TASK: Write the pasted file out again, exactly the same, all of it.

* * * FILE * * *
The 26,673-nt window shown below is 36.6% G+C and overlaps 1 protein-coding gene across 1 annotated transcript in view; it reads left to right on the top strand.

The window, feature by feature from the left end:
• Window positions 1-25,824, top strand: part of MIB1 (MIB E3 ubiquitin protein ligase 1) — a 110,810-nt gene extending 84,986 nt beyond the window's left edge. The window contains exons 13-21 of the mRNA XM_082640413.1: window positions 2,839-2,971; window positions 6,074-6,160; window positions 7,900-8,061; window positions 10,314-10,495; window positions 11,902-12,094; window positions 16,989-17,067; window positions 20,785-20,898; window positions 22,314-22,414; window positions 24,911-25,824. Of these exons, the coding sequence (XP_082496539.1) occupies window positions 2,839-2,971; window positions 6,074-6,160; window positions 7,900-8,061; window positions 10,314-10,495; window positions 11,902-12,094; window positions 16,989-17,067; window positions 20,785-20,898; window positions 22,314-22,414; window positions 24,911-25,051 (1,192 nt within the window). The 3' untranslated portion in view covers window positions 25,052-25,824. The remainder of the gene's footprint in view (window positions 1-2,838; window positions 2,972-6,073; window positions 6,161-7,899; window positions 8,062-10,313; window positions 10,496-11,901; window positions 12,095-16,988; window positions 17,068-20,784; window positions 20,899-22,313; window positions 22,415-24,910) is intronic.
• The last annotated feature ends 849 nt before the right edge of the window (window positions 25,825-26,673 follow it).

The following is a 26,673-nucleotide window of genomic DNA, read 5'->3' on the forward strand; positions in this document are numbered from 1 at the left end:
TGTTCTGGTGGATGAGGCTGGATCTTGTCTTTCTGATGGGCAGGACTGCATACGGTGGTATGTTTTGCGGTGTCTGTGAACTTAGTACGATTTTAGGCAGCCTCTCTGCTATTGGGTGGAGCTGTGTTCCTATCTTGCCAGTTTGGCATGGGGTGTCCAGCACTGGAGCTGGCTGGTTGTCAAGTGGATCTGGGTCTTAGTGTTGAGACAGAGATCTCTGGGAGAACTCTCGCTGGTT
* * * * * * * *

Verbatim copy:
The 26,673-nt window shown below is 36.6% G+C and overlaps 1 protein-coding gene across 1 annotated transcript in view; it reads left to right on the top strand.

The window, feature by feature from the left end:
• Window positions 1-25,824, top strand: part of MIB1 (MIB E3 ubiquitin protein ligase 1) — a 110,810-nt gene extending 84,986 nt beyond the window's left edge. The window contains exons 13-21 of the mRNA XM_082640413.1: window positions 2,839-2,971; window positions 6,074-6,160; window positions 7,900-8,061; window positions 10,314-10,495; window positions 11,902-12,094; window positions 16,989-17,067; window positions 20,785-20,898; window positions 22,314-22,414; window positions 24,911-25,824. Of these exons, the coding sequence (XP_082496539.1) occupies window positions 2,839-2,971; window positions 6,074-6,160; window positions 7,900-8,061; window positions 10,314-10,495; window positions 11,902-12,094; window positions 16,989-17,067; window positions 20,785-20,898; window positions 22,314-22,414; window positions 24,911-25,051 (1,192 nt within the window). The 3' untranslated portion in view covers window positions 25,052-25,824. The remainder of the gene's footprint in view (window positions 1-2,838; window positions 2,972-6,073; window positions 6,161-7,899; window positions 8,062-10,313; window positions 10,496-11,901; window positions 12,095-16,988; window positions 17,068-20,784; window positions 20,899-22,313; window positions 22,415-24,910) is intronic.
• The last annotated feature ends 849 nt before the right edge of the window (window positions 25,825-26,673 follow it).

The following is a 26,673-nucleotide window of genomic DNA, read 5'->3' on the forward strand; positions in this document are numbered from 1 at the left end:
TGTTCTGGTGGATGAGGCTGGATCTTGTCTTTCTGATGGGCAGGACTGCATACGGTGGTATGTTTTGCGGTGTCTGTGAACTTAGTACGATTTTAGGCAGCCTCTCTGCTATTGGGTGGAGCTGTGTTCCTATCTTGCCAGTTTGGCATGGGGTGTCCAGCACTGGAGCTGGCTGGTTGTCAAGTGGATCTGGGTCTTAGTGTTGAGACAGAGATCTCTGGGAGAACTCTCGCTGGTT